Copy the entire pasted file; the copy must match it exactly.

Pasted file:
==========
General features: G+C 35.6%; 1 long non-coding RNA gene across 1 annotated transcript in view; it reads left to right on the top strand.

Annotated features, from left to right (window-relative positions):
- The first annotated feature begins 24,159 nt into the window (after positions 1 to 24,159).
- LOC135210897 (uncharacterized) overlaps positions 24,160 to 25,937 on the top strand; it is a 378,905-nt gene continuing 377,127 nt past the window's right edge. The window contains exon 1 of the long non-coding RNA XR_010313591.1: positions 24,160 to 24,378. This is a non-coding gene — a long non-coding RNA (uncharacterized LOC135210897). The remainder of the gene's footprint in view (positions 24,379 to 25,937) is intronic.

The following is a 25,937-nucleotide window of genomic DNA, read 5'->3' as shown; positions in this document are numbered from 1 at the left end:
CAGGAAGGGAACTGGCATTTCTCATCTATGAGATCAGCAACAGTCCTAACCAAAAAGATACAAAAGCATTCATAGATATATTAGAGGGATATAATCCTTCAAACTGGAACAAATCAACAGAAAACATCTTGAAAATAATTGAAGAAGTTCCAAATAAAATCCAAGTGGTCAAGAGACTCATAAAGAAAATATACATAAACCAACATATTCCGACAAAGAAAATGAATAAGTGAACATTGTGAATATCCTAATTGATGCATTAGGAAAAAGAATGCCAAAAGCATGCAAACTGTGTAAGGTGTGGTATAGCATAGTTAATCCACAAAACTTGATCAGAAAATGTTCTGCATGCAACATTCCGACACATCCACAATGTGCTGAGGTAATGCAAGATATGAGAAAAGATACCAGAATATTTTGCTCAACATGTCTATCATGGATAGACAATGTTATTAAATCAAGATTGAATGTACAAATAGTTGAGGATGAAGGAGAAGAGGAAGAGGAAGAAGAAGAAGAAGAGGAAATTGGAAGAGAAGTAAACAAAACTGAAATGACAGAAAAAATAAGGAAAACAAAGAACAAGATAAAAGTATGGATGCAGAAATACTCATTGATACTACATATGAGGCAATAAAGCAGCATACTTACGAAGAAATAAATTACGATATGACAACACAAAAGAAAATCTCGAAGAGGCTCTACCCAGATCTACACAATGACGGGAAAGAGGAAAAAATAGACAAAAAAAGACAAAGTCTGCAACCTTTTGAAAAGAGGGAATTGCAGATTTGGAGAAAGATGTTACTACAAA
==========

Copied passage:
General features: G+C 35.6%; 1 long non-coding RNA gene across 1 annotated transcript in view; it reads left to right on the top strand.

Annotated features, from left to right (window-relative positions):
- The first annotated feature begins 24,159 nt into the window (after positions 1 to 24,159).
- LOC135210897 (uncharacterized) overlaps positions 24,160 to 25,937 on the top strand; it is a 378,905-nt gene continuing 377,127 nt past the window's right edge. The window contains exon 1 of the long non-coding RNA XR_010313591.1: positions 24,160 to 24,378. This is a non-coding gene — a long non-coding RNA (uncharacterized LOC135210897). The remainder of the gene's footprint in view (positions 24,379 to 25,937) is intronic.

The following is a 25,937-nucleotide window of genomic DNA, read 5'->3' as shown; positions in this document are numbered from 1 at the left end:
CAGGAAGGGAACTGGCATTTCTCATCTATGAGATCAGCAACAGTCCTAACCAAAAAGATACAAAAGCATTCATAGATATATTAGAGGGATATAATCCTTCAAACTGGAACAAATCAACAGAAAACATCTTGAAAATAATTGAAGAAGTTCCAAATAAAATCCAAGTGGTCAAGAGACTCATAAAGAAAATATACATAAACCAACATATTCCGACAAAGAAAATGAATAAGTGAACATTGTGAATATCCTAATTGATGCATTAGGAAAAAGAATGCCAAAAGCATGCAAACTGTGTAAGGTGTGGTATAGCATAGTTAATCCACAAAACTTGATCAGAAAATGTTCTGCATGCAACATTCCGACACATCCACAATGTGCTGAGGTAATGCAAGATATGAGAAAAGATACCAGAATATTTTGCTCAACATGTCTATCATGGATAGACAATGTTATTAAATCAAGATTGAATGTACAAATAGTTGAGGATGAAGGAGAAGAGGAAGAGGAAGAAGAAGAAGAAGAGGAAATTGGAAGAGAAGTAAACAAAACTGAAATGACAGAAAAAATAAGGAAAACAAAGAACAAGATAAAAGTATGGATGCAGAAATACTCATTGATACTACATATGAGGCAATAAAGCAGCATACTTACGAAGAAATAAATTACGATATGACAACACAAAAGAAAATCTCGAAGAGGCTCTACCCAGATCTACACAATGACGGGAAAGAGGAAAAAATAGACAAAAAAAGACAAAGTCTGCAACCTTTTGAAAAGAGGGAATTGCAGATTTGGAGAAAGATGTTACTACAAA